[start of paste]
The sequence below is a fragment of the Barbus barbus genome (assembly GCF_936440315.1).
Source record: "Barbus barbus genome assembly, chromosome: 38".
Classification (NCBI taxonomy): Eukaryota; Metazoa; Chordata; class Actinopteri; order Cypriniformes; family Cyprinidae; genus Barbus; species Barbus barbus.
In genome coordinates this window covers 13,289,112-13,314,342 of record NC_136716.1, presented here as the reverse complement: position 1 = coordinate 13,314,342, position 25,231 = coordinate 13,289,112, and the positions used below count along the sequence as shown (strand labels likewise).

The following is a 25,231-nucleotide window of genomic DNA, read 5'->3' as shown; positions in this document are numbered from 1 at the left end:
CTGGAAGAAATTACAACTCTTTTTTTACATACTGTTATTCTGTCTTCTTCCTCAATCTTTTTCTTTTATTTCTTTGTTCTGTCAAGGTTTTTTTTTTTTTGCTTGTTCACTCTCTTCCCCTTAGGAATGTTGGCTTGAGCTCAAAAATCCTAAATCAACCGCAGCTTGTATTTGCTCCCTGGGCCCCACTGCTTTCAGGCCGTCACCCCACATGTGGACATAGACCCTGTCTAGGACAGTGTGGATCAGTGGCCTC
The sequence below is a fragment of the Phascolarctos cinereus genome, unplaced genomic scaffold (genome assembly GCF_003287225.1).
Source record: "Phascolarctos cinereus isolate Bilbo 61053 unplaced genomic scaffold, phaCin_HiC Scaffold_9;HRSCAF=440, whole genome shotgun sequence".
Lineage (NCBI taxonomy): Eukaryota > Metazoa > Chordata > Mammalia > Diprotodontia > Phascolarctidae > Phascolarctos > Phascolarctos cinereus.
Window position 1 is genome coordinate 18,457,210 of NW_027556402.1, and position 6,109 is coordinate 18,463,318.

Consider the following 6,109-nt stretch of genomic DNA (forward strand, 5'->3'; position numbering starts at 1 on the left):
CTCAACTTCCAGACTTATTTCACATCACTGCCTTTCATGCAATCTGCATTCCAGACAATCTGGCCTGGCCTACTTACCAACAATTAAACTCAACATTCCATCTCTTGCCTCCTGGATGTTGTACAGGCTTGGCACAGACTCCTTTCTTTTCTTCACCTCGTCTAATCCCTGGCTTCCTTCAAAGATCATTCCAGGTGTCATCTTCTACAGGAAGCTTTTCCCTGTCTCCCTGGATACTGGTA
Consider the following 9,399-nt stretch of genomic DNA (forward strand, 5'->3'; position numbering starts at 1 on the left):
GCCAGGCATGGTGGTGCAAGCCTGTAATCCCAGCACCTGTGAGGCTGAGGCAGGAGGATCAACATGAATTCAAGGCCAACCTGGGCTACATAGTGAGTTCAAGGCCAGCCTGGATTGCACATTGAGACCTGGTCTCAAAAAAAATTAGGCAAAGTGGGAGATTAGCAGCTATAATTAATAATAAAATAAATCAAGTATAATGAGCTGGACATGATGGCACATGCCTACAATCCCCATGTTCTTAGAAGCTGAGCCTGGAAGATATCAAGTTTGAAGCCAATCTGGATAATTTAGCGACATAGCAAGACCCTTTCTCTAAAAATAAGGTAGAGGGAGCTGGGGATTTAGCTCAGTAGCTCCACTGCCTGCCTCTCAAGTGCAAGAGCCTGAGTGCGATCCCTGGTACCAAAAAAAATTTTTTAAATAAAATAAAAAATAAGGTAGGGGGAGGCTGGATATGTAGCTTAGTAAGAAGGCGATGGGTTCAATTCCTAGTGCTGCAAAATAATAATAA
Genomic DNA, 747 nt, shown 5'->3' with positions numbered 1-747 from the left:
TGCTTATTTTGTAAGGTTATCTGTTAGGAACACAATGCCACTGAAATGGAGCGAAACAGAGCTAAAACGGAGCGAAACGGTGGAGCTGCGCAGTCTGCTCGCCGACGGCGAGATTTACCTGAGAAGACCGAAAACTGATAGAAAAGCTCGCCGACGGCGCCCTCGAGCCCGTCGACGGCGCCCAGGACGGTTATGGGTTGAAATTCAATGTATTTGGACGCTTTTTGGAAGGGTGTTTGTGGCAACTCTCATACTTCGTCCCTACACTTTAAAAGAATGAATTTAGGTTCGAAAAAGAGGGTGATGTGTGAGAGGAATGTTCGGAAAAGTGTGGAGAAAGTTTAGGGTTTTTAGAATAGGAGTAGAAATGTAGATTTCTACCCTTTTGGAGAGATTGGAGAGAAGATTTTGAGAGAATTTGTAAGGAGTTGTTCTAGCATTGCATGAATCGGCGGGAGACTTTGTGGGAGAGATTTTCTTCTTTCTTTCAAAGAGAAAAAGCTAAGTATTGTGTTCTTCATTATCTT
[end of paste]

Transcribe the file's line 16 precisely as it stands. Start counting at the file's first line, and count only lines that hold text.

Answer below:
TGCTTATTTTGTAAGGTTATCTGTTAGGAACACAATGCCACTGAAATGGAGCGAAACAGAGCTAAAACGGAGCGAAACGGTGGAGCTGCGCAGTCTGCTCGCCGACGGCGAGATTTACCTGAGAAGACCGAAAACTGATAGAAAAGCTCGCCGACGGCGCCCTCGAGCCCGTCGACGGCGCCCAGGACGGTTATGGGTTGAAATTCAATGTATTTGGACGCTTTTTGGAAGGGTGTTTGTGGCAACTCTCATACTTCGTCCCTACACTTTAAAAGAATGAATTTAGGTTCGAAAAAGAGGGTGATGTGTGAGAGGAATGTTCGGAAAAGTGTGGAGAAAGTTTAGGGTTTTTAGAATAGGAGTAGAAATGTAGATTTCTACCCTTTTGGAGAGATTGGAGAGAAGATTTTGAGAGAATTTGTAAGGAGTTGTTCTAGCATTGCATGAATCGGCGGGAGACTTTGTGGGAGAGATTTTCTTCTTTCTTTCAAAGAGAAAAAGCTAAGTATTGTGTTCTTCATTATCTT